Return to Sender

Return to Sender

by Julia Alvarez

After Tyler's father is injured in a tractor accident, his family is forced to hire migrant Mexican workers to help save their Vermont farm from foreclosure.

Tyler isnt sure what to make of these workers.

And what about the three daughters, particularly Mari, the oldest, who is proud of her Mexican heritage but also increasingly connected her American life.

  • Language: English
  • Category: Realistic Fiction
  • Rating: 3.72
  • Pages: 327
  • Publish Date: January 13th 2009 by Knopf Books for Young Readers
  • Isbn10: 037595838X
  • Isbn13: 9780375958380

What People Think about "Return to Sender"

The family is aware of the status of the illegal way they are in the states but covers for them due to their sad circumstances. You see the whole cast of characters grow as people and try to stay strong through very sad situations. I did enjoy this book, and liked that a good part of the story was told through letters, and diary entries.

Alvarez begins with a young man, her protagonist, Tyler, the younger eleven-year-old son in a family who has survived and thrived by running a dairy farm in Vermont. Extended family also can't adequately help out. Tyler's parents eventually hire undocumented immigrants --- a couple of men --- to assist with the dairy work. What does it mean to be a good neighbor and a friend? What sacrifices are appropriate and necessary of good neighbors and friends? 'But there are good sides even to bad or sad things happening,' my mom reminds me...." This is a coming of age adventure where a boy and a girl have more love and compassion than the men and the women, where a couple of families have greater diplomacy toward each other than the greatest nations on earth do.

Too bad Alvarez missed an opportunity to get these ideas across in a more believable way.

These students are 14/15 years old, but the book's protagonists, Tyler and Mari, are only 11. To illustrate: Tyler loves: astronomy, helping out around his family farm, and America. Mari loves: writing letters, listening to her uncle's songs and jokes, and (after meeting Tyler), astronomy. Problems: her mom's been missing for nearly a year now, her family lives in constant danger of discovery and deportation, and she has the frustrating job of looking after her younger sisters. The children are heart-tuggingly earnest and sincere, their families are loving and flawed (but only in the most heart-tuggingly attractive ways), and even curmudgeonly Old Man Withers is eventually brought around to the cause of justice with the help of a few Mexican-American cherubs and some of granny's apple pie.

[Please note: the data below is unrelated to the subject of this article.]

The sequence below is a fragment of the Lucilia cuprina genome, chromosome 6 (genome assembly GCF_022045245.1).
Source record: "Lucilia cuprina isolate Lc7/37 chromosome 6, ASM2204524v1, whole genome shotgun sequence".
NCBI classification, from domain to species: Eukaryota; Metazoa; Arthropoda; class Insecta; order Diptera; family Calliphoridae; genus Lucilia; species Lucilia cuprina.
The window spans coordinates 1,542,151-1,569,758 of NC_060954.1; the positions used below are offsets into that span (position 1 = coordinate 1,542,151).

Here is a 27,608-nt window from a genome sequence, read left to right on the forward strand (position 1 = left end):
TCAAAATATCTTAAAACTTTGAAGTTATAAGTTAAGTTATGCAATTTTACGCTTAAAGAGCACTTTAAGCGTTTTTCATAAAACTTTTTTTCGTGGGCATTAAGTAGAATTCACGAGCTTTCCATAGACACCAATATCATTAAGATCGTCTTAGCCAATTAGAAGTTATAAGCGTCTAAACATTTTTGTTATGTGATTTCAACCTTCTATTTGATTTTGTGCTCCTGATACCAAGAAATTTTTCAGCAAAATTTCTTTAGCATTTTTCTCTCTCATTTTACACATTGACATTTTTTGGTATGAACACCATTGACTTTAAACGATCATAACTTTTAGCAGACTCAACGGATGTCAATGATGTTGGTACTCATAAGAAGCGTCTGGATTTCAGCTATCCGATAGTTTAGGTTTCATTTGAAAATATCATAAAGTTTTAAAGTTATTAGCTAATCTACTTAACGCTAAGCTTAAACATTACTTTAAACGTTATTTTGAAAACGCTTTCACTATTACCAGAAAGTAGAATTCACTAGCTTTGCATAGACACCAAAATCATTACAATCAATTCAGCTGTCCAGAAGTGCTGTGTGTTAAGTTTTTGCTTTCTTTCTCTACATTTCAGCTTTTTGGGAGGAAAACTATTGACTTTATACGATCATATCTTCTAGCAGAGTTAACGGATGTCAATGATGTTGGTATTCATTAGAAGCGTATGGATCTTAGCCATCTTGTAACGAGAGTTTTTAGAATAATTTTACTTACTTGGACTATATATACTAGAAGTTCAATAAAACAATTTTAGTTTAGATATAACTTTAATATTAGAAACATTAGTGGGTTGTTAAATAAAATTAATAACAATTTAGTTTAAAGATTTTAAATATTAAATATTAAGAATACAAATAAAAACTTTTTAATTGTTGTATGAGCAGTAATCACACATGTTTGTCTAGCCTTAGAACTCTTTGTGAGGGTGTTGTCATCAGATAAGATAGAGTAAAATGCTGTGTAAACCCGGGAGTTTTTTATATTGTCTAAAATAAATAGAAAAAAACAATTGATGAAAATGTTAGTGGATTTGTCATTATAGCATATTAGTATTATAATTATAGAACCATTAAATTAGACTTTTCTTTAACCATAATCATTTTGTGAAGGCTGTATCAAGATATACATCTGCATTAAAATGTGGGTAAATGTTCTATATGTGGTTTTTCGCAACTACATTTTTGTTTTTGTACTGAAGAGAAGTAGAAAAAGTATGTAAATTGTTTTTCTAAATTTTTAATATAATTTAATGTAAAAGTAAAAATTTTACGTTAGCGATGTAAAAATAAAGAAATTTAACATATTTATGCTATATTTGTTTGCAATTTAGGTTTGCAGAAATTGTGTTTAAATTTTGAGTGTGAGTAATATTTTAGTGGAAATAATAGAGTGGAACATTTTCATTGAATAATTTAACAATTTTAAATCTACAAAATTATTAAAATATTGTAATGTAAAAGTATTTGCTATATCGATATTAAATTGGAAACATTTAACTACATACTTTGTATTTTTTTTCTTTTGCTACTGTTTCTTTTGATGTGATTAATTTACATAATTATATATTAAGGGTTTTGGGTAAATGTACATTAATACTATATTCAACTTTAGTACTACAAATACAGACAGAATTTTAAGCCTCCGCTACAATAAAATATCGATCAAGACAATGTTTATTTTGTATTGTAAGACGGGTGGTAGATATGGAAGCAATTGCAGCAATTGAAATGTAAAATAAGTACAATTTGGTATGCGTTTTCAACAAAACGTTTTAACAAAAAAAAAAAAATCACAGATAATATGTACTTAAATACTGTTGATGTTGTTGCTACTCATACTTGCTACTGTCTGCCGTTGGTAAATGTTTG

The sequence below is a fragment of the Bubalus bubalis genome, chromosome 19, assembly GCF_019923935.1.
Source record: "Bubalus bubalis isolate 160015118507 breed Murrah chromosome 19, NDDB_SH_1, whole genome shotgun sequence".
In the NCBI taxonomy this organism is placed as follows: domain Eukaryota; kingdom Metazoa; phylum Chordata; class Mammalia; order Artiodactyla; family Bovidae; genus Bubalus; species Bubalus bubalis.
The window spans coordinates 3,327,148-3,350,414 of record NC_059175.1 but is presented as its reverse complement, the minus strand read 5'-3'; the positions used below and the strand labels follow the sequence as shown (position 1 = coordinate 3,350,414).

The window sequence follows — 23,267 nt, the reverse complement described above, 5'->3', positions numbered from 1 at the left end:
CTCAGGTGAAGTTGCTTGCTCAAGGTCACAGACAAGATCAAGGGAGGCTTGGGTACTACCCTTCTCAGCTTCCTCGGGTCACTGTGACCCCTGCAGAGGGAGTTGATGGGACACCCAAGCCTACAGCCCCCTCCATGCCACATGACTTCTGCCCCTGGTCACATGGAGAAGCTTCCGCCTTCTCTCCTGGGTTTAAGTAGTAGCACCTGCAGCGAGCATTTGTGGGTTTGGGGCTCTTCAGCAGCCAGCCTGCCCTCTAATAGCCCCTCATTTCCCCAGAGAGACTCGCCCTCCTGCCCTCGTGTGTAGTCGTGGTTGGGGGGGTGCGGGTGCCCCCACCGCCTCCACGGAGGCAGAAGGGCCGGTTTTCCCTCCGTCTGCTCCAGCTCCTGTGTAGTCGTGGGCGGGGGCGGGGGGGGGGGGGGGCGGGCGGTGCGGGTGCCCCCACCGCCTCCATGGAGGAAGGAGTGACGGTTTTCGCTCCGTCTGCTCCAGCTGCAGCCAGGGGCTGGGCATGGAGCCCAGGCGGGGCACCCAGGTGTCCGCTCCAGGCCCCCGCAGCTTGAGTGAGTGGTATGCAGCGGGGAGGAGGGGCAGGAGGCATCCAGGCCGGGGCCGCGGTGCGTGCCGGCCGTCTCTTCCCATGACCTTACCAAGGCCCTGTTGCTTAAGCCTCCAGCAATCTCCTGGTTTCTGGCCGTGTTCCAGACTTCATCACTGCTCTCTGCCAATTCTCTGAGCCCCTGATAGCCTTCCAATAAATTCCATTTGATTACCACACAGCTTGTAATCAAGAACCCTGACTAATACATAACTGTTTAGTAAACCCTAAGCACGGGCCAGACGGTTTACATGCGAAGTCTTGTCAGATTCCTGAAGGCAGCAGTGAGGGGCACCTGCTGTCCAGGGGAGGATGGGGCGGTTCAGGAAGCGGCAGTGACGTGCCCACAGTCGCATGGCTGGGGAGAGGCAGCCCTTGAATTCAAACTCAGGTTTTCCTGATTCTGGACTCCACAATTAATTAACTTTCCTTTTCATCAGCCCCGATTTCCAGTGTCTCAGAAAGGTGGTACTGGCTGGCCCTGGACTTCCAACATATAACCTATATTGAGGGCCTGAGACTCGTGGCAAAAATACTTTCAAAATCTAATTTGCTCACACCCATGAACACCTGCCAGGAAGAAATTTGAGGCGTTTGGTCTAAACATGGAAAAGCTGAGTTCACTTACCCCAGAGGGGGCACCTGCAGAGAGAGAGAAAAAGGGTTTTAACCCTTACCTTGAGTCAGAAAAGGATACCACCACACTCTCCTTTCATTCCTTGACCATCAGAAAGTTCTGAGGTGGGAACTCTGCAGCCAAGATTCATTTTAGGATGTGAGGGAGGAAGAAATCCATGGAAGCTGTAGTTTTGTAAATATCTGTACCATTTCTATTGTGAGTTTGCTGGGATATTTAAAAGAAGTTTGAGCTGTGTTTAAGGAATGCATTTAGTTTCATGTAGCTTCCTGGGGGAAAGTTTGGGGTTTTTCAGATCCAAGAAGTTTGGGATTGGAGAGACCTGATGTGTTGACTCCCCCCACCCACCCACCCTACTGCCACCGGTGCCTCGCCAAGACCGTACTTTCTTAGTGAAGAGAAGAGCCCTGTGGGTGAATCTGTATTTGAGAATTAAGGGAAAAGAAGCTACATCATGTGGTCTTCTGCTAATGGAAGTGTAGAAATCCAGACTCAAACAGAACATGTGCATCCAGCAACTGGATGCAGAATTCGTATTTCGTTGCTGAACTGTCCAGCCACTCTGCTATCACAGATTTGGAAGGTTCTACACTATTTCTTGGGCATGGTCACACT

The Cruze Family members are Mari, Papa, Tio Felipe, Tio Armando, Luby, Offie and Mama. Most of the book consists of letters that Mari writes to her Mother explaining life on the Vermont farm and expressing desire for the family to be reunited.

The main conflict was concerning migrant workers and the immigration issues. The young characters genuinely struggle through the minefield of these very adult issues.

I appreciated that Tyler was going through a similar struggle trying to reconcile his personal values and the laws of his country.

Seen through the eyes of Mari Cruz and Tyler Paquette children get a personal view of what it is to be without a parent because they were taken away by the authorities.

This book tells the story of two families.